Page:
No McKenzie, no worries for All Blacks coach

Steve Hansen (Getty Images)
Steve Hansen (Getty Images)

Wellington - All Blacks coach Steve Hansen has attempted to douse the fiery argument raging in New Zealand over a perceived flyhalf crisis ahead of the Rugby World Cup, saying the loss of Damian McKenzie was not an issue. 

"It's been blown up as the end of the world but it's not, because it can't be," he told the Sunday Star-Times.

"We can't allow it to be." 

Ever since McKenzie suffered a season-ending leg injury two weeks ago, the New Zealand news media have run repeated analyses of a perceived crisis. 

They argue there is daylight between McKenzie and the next best utility player capable of backing up Beauden Barrett and Richie Mo'unga at flyhalf.

Former coach Graham Henry weighed in with his suggestion of a recall for the 37-year-old Dan Carter, whose last Test was the 2015 World Cup final. 

But Hansen said his ideal utility did not necessarily have to cover the 10 jersey as McKenzie did. 

"Where we'll miss him most is his ability to rip teams apart. It's not so much a positional thing," said Hansen who is looking to end his storied coaching career in Japan later this year with a third consecutive World Cup. 

"He's very much like a young Beauden (Barrett). He can cover a couple of positions but he's got ability and speed to open sides up. Beauden did that job last World Cup very successfully. 

"That takes the pressure off to find someone like that because we've already got someone who is world-class at it."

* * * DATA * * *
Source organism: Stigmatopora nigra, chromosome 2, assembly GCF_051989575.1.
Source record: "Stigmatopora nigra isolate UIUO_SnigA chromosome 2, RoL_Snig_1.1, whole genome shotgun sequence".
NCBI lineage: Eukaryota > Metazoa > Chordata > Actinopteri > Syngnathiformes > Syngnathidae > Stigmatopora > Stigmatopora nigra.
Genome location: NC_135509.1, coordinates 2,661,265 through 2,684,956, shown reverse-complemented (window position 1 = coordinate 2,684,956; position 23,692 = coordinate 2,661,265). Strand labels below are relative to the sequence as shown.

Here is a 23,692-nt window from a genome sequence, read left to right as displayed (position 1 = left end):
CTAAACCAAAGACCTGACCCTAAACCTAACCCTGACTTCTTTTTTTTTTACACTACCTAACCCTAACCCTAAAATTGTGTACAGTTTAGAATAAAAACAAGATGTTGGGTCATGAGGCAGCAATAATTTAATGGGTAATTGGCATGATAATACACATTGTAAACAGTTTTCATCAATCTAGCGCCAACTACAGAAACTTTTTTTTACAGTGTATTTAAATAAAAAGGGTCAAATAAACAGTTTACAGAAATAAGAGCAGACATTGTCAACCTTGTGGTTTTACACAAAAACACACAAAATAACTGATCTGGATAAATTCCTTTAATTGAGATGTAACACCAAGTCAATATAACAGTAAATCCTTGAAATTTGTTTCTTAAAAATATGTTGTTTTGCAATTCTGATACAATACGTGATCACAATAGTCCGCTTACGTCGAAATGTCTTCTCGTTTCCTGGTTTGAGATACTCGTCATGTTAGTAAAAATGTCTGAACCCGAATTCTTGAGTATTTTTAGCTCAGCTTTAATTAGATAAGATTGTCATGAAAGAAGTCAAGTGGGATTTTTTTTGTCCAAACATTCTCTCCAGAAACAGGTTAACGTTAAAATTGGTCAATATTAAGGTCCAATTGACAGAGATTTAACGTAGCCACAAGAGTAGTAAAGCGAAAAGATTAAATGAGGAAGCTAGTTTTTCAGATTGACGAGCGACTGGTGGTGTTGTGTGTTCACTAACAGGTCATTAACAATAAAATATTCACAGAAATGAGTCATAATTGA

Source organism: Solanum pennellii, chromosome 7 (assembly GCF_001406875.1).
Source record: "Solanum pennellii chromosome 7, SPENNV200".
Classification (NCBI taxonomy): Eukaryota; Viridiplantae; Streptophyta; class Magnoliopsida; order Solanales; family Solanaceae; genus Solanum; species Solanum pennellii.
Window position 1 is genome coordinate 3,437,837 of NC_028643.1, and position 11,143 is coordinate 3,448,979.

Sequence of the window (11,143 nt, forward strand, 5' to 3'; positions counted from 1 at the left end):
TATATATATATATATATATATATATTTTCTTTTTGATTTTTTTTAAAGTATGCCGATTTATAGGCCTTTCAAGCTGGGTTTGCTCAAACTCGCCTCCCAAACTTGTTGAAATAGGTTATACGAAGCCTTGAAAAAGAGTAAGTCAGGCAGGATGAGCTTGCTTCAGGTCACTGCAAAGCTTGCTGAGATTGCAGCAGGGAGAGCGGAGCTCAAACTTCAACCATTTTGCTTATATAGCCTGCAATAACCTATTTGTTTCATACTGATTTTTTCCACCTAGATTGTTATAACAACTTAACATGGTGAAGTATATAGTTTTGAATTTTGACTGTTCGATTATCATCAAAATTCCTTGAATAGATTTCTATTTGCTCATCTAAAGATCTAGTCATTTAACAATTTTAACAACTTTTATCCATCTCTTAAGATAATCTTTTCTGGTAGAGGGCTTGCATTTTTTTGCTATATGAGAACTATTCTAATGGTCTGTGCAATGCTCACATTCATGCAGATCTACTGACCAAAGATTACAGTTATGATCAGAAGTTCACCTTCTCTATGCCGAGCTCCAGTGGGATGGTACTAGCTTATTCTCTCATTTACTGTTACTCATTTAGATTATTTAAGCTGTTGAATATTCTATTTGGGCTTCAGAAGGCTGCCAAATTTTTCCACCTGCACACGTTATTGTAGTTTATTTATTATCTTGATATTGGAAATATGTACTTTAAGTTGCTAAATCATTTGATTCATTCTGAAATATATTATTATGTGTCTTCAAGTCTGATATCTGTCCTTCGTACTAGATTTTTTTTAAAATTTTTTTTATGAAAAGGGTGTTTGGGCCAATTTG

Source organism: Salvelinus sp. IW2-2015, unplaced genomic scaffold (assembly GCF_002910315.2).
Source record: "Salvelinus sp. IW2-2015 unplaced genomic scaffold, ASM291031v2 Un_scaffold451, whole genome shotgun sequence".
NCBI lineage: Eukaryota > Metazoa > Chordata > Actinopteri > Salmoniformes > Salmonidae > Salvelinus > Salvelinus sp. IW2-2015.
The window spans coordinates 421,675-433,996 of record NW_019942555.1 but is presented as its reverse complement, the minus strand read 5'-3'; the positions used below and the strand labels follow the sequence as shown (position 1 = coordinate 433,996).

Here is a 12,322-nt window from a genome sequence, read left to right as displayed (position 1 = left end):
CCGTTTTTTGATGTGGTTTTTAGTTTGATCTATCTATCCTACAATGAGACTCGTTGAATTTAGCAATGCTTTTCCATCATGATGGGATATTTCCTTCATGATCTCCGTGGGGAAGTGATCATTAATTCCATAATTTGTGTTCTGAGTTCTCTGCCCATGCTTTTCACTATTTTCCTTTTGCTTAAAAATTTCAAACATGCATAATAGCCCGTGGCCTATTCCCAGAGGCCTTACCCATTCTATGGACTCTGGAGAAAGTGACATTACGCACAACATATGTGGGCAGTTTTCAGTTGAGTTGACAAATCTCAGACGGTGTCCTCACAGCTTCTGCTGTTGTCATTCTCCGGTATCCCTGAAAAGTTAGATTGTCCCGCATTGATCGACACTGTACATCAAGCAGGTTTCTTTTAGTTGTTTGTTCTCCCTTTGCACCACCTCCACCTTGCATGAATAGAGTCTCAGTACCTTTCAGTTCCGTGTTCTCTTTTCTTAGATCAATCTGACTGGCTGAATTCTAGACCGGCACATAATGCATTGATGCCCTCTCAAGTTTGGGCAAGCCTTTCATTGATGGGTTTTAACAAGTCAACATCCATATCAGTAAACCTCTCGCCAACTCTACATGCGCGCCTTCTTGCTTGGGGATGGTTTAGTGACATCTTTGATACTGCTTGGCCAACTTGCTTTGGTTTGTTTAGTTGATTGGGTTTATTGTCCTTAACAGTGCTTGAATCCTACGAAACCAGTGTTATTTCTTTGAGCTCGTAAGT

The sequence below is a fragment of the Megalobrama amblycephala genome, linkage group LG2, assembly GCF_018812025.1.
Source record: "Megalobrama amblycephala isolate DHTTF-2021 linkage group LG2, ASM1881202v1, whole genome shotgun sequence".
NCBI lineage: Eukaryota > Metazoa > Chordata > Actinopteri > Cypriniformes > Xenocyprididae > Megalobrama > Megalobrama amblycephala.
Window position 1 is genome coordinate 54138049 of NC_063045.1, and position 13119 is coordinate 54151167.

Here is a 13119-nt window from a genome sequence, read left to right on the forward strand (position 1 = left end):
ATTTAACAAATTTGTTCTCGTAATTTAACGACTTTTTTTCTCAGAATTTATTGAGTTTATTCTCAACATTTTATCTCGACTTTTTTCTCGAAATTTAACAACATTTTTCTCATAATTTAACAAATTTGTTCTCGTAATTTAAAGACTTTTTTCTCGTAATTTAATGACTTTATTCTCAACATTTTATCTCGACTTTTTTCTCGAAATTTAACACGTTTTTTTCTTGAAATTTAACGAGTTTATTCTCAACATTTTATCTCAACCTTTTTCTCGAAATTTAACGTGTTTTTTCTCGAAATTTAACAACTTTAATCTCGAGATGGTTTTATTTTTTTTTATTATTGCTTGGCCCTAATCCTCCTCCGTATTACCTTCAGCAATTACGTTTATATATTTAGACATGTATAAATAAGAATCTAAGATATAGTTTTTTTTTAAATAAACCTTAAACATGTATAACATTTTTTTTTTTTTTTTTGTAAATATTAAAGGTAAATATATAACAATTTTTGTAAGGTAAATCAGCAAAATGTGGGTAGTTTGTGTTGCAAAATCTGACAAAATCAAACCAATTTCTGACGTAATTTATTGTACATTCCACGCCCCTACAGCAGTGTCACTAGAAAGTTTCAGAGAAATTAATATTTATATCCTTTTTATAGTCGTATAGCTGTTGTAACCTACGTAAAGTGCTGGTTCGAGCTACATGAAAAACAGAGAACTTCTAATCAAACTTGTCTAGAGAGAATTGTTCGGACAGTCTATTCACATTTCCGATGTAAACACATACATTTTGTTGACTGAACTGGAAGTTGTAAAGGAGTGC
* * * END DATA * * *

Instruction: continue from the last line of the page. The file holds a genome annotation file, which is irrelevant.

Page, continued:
Hansen said he had to factor in the All Blacks World Cup pool which included South Africa and the less formidable Italy, Namibia and Canada. 

"It all comes down to the risk-and-reward factor," when weighing up the balance of the squad, he said. 

"There is plenty of talent in our 10s, it's just whether we've got someone with the right amount of mental fortitude to come in and do it. We won't panic. We've got plenty of people who can play multiple positions, and that gives us a flexibility in our selection process. 

"If there's a third (flyhalf) we feel is up to the mark, we'll take him. If not, we'll cover it from within the group. Then we take another outside back who can rip and tear and open teams up." 

The All Blacks took a trio of flyhalves to the 2015 World Cup with the number three option, Colin Slade starting only one pool game and that was at fullback.

However, a string of injuries at the 2011 tournament meant reduced the All Blacks to their fourth-best choice Stephen Donald who kicked the winning penalty in the final.

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